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Smart City, Smart State

By Kent E. Calder

How Singapore’s solutions to common problems can provide examples for other societies.

Nearly everyone knows that Singapore has one of the most efficient governments and competitive advanced economies in the world. But can this unique city-state of some 5.5 million residents also serve as a model for other advanced economies as well as for the emerging world? Respected East Asia expert Kent Calder provides clear answers to this intriguing question in his new, groundbreaking book that looks at how Singapore’s government has harnessed information technology, data, and a focus on innovative, adaptive governance to become a model smart city, smart state. 

Calder describes Singapore as a laboratory for solutions to problems experienced by urban societies around the world. In particular, he shows how Singapore has dealt successfully with education, energy, environmental, housing, and transportation challenges; many of its solutions can be adapted in a wide range of other societies.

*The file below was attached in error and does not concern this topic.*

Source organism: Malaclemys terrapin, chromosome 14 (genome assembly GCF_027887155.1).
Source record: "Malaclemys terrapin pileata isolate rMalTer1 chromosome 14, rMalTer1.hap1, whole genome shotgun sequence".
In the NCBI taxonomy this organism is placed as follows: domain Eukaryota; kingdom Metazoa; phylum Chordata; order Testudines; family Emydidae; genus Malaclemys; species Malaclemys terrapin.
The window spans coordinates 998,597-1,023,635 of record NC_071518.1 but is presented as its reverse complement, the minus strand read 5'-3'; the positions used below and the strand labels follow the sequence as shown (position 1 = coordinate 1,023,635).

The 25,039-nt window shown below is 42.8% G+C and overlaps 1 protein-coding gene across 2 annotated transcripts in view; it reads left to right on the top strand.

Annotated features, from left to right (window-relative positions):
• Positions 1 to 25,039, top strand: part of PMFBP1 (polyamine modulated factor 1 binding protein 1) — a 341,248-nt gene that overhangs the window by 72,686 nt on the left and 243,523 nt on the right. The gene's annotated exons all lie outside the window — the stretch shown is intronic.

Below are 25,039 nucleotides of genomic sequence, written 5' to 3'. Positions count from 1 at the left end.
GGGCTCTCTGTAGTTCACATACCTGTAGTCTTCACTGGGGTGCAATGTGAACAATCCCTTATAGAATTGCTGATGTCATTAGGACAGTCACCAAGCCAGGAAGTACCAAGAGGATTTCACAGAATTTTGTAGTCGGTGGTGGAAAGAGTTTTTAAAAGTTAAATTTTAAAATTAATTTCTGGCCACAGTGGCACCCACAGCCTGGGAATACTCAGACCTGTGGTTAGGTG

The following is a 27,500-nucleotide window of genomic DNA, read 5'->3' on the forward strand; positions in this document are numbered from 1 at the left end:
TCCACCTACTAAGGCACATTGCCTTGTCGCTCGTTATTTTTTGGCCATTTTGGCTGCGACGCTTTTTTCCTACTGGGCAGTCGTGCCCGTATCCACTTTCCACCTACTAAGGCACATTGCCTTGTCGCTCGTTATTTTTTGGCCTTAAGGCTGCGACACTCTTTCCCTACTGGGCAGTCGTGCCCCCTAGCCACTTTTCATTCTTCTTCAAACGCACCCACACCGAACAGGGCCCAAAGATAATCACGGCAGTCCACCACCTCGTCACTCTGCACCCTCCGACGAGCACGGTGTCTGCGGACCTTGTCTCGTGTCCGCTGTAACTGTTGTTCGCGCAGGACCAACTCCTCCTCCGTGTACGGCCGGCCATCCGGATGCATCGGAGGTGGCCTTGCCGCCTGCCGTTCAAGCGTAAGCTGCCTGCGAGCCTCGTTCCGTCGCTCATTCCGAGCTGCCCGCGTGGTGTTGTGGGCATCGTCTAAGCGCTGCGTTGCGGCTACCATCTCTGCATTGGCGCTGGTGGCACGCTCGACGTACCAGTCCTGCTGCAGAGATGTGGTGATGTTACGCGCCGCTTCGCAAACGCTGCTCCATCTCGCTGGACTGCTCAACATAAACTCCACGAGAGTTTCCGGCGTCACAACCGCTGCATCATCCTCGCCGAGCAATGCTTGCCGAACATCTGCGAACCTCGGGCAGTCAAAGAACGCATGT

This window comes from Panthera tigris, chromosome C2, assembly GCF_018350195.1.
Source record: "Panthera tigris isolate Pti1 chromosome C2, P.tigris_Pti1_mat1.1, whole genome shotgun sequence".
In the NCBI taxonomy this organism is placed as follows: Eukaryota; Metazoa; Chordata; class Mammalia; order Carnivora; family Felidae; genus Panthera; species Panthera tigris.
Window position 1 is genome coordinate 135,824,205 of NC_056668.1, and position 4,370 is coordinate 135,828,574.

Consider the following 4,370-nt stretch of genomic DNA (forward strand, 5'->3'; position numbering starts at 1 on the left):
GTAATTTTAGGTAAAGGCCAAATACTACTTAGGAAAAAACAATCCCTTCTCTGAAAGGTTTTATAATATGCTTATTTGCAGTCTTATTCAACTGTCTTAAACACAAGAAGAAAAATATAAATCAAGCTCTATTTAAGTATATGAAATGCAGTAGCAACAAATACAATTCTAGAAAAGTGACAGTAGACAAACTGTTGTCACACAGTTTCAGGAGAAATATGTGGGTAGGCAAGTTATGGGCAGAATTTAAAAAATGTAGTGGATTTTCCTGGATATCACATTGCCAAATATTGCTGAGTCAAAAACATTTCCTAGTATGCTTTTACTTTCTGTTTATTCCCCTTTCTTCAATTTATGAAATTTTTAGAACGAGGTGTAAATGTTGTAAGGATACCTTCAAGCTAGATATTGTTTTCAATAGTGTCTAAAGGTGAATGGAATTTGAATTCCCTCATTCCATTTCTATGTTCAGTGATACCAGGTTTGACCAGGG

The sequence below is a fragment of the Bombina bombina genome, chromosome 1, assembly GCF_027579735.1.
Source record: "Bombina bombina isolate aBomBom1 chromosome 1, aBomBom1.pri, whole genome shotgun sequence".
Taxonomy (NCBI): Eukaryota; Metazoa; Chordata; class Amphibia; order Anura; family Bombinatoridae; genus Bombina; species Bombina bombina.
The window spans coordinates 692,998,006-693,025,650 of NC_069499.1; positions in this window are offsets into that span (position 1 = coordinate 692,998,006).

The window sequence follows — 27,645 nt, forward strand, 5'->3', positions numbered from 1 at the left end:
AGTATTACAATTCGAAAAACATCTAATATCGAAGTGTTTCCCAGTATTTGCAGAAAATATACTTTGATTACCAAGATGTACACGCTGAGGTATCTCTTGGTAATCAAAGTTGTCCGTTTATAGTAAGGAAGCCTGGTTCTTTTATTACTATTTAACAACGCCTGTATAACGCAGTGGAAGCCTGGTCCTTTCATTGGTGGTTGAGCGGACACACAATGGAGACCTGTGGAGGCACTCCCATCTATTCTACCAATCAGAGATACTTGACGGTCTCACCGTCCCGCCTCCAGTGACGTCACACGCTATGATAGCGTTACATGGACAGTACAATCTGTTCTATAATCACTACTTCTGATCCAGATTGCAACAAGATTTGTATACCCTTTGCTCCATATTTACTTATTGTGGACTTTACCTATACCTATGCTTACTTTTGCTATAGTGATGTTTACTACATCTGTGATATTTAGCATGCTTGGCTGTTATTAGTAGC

Calder also explains how Singapore offers lessons for how countries can adapt their economies to the contemporary demands of global commerce. Singapore consistently ranks at the top in world surveys measuring competitiveness, ease of doing business, protection of intellectual property, and absence of corruption. 

The book offers concrete insights and a lucid appreciation of how Singapore’s answers to near-universal problems can have a much broader relevance, even in very different societies.

Kent E. Calder is Director of the Reischauer Center for East Asian Studies at the School for Advanced International Studies (SAIS) at Johns Hopkins University. Prior to assuming this position in 2003, he taught for twenty years at Princeton University, where he is an emeritus faculty member, while serving also as Special Adviser to the US Ambassador to Japan (1997-2001); and Japan Chair at the Center for Strategic and International Studies (1989-1993 and 1996). Calder has also taught at Harvard University, Seoul National University, and the University of Yangon. He is the author or coauthor of ten previous books on East Asian political economy.

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